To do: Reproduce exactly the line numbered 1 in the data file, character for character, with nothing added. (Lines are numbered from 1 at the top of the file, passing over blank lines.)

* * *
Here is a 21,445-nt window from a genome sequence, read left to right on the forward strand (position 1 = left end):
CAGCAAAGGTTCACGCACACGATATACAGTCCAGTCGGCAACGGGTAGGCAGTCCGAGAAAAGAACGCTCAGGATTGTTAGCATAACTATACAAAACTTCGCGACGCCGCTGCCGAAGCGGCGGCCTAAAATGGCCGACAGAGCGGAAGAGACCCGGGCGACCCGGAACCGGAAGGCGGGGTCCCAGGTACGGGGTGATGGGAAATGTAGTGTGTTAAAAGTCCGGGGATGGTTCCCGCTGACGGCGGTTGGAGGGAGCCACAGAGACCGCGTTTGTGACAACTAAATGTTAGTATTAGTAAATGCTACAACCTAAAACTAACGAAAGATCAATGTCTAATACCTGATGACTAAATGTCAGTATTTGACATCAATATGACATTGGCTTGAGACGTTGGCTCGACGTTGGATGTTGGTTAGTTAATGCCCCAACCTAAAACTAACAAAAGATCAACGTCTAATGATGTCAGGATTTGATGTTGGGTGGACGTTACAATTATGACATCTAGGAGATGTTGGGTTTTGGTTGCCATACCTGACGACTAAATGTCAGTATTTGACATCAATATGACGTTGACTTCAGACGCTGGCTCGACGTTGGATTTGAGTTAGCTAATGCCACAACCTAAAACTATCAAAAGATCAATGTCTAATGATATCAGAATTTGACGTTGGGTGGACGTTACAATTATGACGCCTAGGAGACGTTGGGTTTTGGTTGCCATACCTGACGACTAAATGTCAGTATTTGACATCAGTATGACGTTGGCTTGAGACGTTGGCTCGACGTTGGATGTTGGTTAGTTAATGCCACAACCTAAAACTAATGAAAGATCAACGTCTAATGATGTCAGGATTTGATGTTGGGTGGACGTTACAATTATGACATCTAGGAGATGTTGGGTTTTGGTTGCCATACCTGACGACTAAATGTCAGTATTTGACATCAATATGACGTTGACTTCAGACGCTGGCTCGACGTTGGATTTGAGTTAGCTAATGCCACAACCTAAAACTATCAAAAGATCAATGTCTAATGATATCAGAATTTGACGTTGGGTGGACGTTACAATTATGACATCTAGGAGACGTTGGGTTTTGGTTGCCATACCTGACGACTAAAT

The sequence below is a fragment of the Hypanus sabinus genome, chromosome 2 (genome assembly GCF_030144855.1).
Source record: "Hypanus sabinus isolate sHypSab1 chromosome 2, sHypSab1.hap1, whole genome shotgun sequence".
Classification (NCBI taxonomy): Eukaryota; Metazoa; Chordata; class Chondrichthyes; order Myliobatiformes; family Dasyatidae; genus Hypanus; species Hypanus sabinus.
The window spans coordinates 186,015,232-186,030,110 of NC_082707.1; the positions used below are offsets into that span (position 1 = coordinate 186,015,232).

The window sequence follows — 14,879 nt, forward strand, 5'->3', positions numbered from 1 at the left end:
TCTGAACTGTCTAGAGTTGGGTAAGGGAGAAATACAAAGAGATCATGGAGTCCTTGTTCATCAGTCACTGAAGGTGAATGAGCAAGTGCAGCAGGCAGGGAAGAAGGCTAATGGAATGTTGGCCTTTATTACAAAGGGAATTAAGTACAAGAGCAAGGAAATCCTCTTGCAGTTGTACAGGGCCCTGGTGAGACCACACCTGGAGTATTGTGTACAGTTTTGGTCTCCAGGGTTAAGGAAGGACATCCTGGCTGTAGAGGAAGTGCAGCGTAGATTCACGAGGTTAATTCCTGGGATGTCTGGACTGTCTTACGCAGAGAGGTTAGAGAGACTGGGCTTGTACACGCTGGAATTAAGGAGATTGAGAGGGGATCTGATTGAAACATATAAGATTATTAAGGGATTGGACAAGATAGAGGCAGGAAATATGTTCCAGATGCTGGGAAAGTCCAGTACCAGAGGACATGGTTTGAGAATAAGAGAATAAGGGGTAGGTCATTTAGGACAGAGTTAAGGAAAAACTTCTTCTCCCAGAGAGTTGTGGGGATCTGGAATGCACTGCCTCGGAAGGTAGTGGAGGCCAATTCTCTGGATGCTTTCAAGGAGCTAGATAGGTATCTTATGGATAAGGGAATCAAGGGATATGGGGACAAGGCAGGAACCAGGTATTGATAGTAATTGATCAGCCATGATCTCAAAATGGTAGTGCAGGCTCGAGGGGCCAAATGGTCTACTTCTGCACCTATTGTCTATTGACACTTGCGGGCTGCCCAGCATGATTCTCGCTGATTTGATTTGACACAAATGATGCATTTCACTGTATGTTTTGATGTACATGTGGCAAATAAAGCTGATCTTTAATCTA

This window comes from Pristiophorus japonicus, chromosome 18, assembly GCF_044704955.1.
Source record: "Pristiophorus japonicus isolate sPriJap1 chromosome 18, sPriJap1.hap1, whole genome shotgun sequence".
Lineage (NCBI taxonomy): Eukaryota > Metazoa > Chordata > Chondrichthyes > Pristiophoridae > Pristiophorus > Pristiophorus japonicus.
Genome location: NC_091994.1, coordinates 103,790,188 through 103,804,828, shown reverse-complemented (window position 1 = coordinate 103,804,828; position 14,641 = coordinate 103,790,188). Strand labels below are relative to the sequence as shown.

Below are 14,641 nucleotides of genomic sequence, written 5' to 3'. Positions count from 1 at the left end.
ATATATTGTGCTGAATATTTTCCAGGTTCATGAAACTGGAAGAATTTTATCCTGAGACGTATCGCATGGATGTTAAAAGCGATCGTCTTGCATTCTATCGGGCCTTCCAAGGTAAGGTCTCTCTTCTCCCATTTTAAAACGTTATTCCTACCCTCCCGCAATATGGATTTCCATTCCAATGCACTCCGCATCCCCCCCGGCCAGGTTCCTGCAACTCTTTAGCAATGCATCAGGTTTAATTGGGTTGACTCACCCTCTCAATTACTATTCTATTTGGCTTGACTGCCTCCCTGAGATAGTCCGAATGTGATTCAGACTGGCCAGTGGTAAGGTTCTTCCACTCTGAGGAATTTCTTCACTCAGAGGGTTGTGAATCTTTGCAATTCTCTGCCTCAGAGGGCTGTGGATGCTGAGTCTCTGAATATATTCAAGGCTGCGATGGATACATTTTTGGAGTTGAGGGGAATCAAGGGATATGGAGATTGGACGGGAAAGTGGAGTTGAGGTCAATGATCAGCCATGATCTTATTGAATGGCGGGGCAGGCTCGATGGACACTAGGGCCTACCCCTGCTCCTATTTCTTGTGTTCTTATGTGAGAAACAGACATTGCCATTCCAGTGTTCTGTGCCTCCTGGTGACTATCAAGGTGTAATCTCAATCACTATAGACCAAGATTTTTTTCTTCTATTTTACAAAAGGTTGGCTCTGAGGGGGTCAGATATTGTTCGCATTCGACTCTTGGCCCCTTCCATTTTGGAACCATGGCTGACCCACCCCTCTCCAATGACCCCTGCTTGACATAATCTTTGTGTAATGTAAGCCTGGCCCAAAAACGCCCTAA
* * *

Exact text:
Here is a 21,445-nt window from a genome sequence, read left to right on the forward strand (position 1 = left end):